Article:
Rural Telementoring Training Center (RTTC): Telementoring for Health Care in Rural Underserved Populations

Established in September 2020 with funding from the Health Resources & Services Administration (HRSA), the Rural Telementoring Training Center (RTTC) is a collaboration to provide national training and technical assistance for Telementoring, a form of technology-enabled collaborative learning that promotes deep learning and capacity building in support of health care in rural and underserved areas across the US.

This program has five main goals:

  1. Deliver Telementoring training and technical assistance. The RTTC will plan and deliver nationwide training and technical assistance to academic medical centers and other centers of excellence on Telementoring for clinical practice that addresses the needs of rural and underserved populations and for career and workforce development to limit rural health care workforce shortages
  2. Identify Telementoring best practices. Through review of existing literature and key-informant interviews, we will determine measures of success and promote best practices for Telementoring programs to increase their viability in rural areas.
  3. Develop tools for evaluating Telementoring programs. The RTTC will support the evaluation of rural health Telementoring services by developing program evaluation tools.
  4. Gather and share valuable data and perspectives about Telementoring. We will establish the RTTC as a reliable, accessible source of expertise to inform policy makers about opportunities for rural Telementoring and support their development of rural Telementoring programs and models.
  5. Share resources and findings. Through a systematic process that covers a wide range of publicly-available venues, the RTTC will share free resources, tools, and findings with a national audience to support broader understand and uptake of Telementoring to support rural health.

Doctor participating in telementoringWhat is Telementoring?

With the boom of tele-technologies in health care, it’s important to understand the distinction between key terms so that health professionals can identify the right tool for their patients’ needs. Telemedicine refers to the use of telecommunication to connect patients with their providers in real time. One example of telemedicine is when a patient attends a virtual appointment with their provider through a video call. In contrast, Telementoring is the use of telecommunication technology to educate health professionals and inform care delivery in real-time or asynchronously. An example of Telementoring would be a local primary care provider consulting with a specialist for guidance about a patient with a complex disease. The “tele” component offers the opportunity to close geographic gaps with technology; the “mentoring” component suggests deep learning, guided practice, and workforce development.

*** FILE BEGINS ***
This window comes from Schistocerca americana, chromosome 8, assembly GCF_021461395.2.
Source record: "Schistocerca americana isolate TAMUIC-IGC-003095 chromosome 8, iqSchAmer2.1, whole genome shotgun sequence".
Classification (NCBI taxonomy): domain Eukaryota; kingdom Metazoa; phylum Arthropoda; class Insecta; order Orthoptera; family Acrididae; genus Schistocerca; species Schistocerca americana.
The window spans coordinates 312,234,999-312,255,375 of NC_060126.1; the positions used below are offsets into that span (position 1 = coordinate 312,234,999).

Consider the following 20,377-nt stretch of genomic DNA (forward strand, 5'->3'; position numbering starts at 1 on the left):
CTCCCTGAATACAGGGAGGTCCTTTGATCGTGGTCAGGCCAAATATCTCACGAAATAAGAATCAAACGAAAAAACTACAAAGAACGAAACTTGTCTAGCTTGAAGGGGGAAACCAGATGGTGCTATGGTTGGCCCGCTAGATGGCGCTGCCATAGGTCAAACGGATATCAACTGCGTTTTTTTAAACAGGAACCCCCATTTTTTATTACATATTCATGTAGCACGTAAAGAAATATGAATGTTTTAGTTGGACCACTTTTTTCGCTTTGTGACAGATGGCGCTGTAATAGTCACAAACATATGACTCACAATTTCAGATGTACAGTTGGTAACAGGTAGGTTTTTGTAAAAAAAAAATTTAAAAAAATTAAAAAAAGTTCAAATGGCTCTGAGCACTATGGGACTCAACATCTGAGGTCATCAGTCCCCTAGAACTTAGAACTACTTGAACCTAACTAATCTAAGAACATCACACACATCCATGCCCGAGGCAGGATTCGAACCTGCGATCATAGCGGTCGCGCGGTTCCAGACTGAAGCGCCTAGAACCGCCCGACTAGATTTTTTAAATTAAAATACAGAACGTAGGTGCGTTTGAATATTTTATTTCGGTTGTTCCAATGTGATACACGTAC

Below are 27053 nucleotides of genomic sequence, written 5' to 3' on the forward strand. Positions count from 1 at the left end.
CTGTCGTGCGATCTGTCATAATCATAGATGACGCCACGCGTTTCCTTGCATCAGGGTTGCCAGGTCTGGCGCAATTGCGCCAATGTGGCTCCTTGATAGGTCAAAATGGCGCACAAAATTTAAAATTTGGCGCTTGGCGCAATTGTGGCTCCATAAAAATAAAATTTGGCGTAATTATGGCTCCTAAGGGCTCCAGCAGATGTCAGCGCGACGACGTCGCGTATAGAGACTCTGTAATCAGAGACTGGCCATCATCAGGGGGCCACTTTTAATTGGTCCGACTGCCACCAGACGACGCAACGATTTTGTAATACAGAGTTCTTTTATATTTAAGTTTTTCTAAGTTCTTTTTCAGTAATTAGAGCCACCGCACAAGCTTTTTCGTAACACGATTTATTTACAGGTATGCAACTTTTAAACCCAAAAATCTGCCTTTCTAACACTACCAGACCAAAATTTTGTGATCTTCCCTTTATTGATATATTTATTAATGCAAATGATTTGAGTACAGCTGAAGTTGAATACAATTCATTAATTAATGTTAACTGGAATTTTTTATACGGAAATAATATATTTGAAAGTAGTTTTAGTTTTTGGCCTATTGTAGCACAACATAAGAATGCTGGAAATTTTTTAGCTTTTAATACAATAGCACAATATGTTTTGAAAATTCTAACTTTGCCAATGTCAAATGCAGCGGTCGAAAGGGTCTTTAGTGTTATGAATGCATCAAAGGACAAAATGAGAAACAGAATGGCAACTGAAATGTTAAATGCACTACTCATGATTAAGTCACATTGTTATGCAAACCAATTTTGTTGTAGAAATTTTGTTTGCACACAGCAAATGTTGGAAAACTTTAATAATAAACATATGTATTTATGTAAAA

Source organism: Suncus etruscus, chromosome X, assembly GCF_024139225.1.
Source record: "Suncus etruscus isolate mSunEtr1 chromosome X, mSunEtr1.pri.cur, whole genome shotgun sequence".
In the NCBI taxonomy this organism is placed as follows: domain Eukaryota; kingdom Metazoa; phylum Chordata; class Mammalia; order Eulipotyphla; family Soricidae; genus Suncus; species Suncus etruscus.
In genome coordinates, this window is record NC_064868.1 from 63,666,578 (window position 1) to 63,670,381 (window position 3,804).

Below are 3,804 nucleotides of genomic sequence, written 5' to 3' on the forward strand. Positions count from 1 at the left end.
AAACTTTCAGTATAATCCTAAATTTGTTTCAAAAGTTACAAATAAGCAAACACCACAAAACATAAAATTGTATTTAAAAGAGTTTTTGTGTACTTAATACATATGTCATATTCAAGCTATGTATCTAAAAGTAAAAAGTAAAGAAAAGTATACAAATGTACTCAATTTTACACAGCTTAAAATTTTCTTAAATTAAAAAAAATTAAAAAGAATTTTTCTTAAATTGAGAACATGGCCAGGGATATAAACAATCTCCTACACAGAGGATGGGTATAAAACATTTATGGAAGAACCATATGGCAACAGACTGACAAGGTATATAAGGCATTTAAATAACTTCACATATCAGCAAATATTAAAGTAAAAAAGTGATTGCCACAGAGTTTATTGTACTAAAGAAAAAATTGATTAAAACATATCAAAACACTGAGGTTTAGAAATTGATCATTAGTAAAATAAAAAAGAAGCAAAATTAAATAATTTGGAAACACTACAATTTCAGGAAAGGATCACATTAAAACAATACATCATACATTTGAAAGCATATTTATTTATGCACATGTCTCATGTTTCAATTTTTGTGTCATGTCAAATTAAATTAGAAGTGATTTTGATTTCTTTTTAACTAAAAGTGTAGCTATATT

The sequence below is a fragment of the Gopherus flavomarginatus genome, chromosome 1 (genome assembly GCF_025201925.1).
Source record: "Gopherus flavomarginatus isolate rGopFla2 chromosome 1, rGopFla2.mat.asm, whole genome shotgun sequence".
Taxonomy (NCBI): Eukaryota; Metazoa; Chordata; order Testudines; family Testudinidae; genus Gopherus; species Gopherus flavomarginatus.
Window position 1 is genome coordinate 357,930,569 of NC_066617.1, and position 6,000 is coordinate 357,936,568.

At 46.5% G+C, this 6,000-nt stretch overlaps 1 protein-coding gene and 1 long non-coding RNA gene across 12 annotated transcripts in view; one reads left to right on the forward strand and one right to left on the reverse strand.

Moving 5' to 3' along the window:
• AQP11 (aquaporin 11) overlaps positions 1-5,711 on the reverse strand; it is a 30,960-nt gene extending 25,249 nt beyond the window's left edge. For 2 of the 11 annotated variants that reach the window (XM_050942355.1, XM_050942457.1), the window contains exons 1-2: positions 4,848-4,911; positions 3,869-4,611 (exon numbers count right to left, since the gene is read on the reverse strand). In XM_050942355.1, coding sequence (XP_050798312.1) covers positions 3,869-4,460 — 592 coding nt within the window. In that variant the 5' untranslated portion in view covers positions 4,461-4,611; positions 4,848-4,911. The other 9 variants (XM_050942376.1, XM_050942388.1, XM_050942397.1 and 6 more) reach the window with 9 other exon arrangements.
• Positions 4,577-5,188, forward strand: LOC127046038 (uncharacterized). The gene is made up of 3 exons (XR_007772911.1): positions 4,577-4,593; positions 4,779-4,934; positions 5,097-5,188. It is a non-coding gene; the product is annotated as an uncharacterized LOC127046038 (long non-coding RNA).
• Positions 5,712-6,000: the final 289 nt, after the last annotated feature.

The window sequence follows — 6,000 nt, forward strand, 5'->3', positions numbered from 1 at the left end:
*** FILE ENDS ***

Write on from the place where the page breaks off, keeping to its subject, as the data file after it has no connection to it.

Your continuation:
Types of Telementoring:

The RTTC will deliver training, technical assistance, and evaluation tools for six key Telementoring modalities:

Project ECHO

A hub-and-spoke model that utilizes videoconferencing to connect academic specialists with community-based providers to share brief didactics and build knowledge through case-based discussion.

Webinars

Live audiovisual expert presentations delivered by an individual or panel with a discussion and interactive question and answer component.

Individual consultation

The use of phone or video conferencing to support one-on-one consultation between a subject matter expert or specialist
and a community-based health worker.

Online video modules

Self-paced learning via online modules that incorporate active learning strategies and are grounded in teaching-learning principles. Modules may be with or without audio.

Podcasts

Audio (or audio with visual enhancements) broadcasts about a topic of interest that are electronically distributed and consumed via platforms such as web pages and handheld devices.

Community Health Clubs

Ongoing peer-to-peer support through facilitated health clubs consisting of health care
workers who meet regularly to educate about a specific health care issue.

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